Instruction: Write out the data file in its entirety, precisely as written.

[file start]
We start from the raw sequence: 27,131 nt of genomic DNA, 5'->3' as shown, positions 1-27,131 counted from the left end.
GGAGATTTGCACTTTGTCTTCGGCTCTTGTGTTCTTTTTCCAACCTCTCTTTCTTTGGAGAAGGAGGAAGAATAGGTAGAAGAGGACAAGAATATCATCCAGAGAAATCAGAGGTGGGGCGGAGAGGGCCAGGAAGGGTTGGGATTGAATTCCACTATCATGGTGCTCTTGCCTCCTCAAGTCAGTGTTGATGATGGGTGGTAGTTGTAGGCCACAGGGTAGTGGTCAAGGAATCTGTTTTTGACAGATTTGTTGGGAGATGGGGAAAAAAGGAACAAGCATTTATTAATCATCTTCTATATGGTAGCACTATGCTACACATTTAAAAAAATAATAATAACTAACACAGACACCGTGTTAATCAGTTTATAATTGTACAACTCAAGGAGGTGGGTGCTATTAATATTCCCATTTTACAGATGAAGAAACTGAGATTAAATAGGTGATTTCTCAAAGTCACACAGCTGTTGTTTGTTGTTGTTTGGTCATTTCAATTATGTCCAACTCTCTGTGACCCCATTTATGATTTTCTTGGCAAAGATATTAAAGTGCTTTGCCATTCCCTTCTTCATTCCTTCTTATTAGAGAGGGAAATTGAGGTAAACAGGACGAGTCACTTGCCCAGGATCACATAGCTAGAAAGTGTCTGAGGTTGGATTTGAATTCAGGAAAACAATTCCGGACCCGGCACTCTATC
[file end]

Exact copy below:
We start from the raw sequence: 27,131 nt of genomic DNA, 5'->3' as shown, positions 1-27,131 counted from the left end.
GGAGATTTGCACTTTGTCTTCGGCTCTTGTGTTCTTTTTCCAACCTCTCTTTCTTTGGAGAAGGAGGAAGAATAGGTAGAAGAGGACAAGAATATCATCCAGAGAAATCAGAGGTGGGGCGGAGAGGGCCAGGAAGGGTTGGGATTGAATTCCACTATCATGGTGCTCTTGCCTCCTCAAGTCAGTGTTGATGATGGGTGGTAGTTGTAGGCCACAGGGTAGTGGTCAAGGAATCTGTTTTTGACAGATTTGTTGGGAGATGGGGAAAAAAGGAACAAGCATTTATTAATCATCTTCTATATGGTAGCACTATGCTACACATTTAAAAAAATAATAATAACTAACACAGACACCGTGTTAATCAGTTTATAATTGTACAACTCAAGGAGGTGGGTGCTATTAATATTCCCATTTTACAGATGAAGAAACTGAGATTAAATAGGTGATTTCTCAAAGTCACACAGCTGTTGTTTGTTGTTGTTTGGTCATTTCAATTATGTCCAACTCTCTGTGACCCCATTTATGATTTTCTTGGCAAAGATATTAAAGTGCTTTGCCATTCCCTTCTTCATTCCTTCTTATTAGAGAGGGAAATTGAGGTAAACAGGACGAGTCACTTGCCCAGGATCACATAGCTAGAAAGTGTCTGAGGTTGGATTTGAATTCAGGAAAACAATTCCGGACCCGGCACTCTATC